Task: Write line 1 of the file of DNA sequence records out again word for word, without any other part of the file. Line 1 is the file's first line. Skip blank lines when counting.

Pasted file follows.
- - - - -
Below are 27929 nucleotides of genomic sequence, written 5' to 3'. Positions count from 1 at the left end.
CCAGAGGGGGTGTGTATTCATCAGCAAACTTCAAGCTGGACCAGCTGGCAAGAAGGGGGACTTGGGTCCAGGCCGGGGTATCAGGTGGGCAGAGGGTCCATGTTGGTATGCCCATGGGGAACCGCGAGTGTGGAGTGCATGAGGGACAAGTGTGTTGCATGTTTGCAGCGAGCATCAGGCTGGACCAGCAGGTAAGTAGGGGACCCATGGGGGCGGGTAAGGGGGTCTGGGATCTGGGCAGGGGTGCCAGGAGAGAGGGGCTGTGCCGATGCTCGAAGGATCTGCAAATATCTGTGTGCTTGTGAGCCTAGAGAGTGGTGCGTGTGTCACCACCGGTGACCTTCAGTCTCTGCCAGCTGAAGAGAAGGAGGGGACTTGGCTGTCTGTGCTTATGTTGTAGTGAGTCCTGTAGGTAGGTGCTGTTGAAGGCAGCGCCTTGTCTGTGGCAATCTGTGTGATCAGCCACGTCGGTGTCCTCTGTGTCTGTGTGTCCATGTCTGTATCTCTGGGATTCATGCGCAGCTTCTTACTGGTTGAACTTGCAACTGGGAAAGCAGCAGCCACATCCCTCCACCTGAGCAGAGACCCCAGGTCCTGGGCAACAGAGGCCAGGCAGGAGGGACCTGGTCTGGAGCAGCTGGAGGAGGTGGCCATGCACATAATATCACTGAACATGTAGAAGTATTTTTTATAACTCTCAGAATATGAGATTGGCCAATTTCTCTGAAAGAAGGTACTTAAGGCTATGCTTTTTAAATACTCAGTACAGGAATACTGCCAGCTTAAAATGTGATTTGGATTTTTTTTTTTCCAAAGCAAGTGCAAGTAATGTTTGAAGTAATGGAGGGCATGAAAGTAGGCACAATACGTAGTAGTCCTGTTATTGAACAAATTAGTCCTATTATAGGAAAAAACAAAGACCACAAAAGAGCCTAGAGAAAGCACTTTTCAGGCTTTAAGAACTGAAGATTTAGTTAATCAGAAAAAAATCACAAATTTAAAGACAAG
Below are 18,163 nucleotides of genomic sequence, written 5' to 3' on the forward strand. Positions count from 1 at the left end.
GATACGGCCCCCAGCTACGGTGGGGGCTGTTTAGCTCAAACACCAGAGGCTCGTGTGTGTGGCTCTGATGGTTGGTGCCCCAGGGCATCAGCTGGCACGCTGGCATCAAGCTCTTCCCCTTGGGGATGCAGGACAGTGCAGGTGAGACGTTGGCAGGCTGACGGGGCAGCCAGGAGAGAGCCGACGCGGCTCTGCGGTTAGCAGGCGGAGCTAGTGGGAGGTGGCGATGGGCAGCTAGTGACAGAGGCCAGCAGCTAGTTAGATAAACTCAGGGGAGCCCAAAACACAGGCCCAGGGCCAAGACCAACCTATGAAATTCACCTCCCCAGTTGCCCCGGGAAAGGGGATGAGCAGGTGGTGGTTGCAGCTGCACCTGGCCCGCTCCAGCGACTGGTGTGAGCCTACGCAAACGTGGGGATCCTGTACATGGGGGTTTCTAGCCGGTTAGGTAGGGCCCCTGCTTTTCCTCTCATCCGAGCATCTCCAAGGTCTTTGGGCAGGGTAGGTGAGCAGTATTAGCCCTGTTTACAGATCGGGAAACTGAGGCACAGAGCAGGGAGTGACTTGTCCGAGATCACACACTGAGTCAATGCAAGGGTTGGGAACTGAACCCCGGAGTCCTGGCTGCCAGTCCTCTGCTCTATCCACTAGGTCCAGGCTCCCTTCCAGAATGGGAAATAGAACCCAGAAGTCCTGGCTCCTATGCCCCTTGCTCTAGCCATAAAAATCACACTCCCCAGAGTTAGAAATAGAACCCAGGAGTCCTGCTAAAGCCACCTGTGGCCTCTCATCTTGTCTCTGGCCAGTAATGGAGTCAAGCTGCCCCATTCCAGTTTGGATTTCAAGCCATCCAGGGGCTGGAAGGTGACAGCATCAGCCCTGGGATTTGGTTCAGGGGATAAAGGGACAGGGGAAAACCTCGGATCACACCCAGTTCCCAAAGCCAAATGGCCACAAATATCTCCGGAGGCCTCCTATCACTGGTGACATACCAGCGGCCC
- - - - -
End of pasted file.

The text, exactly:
Below are 27929 nucleotides of genomic sequence, written 5' to 3'. Positions count from 1 at the left end.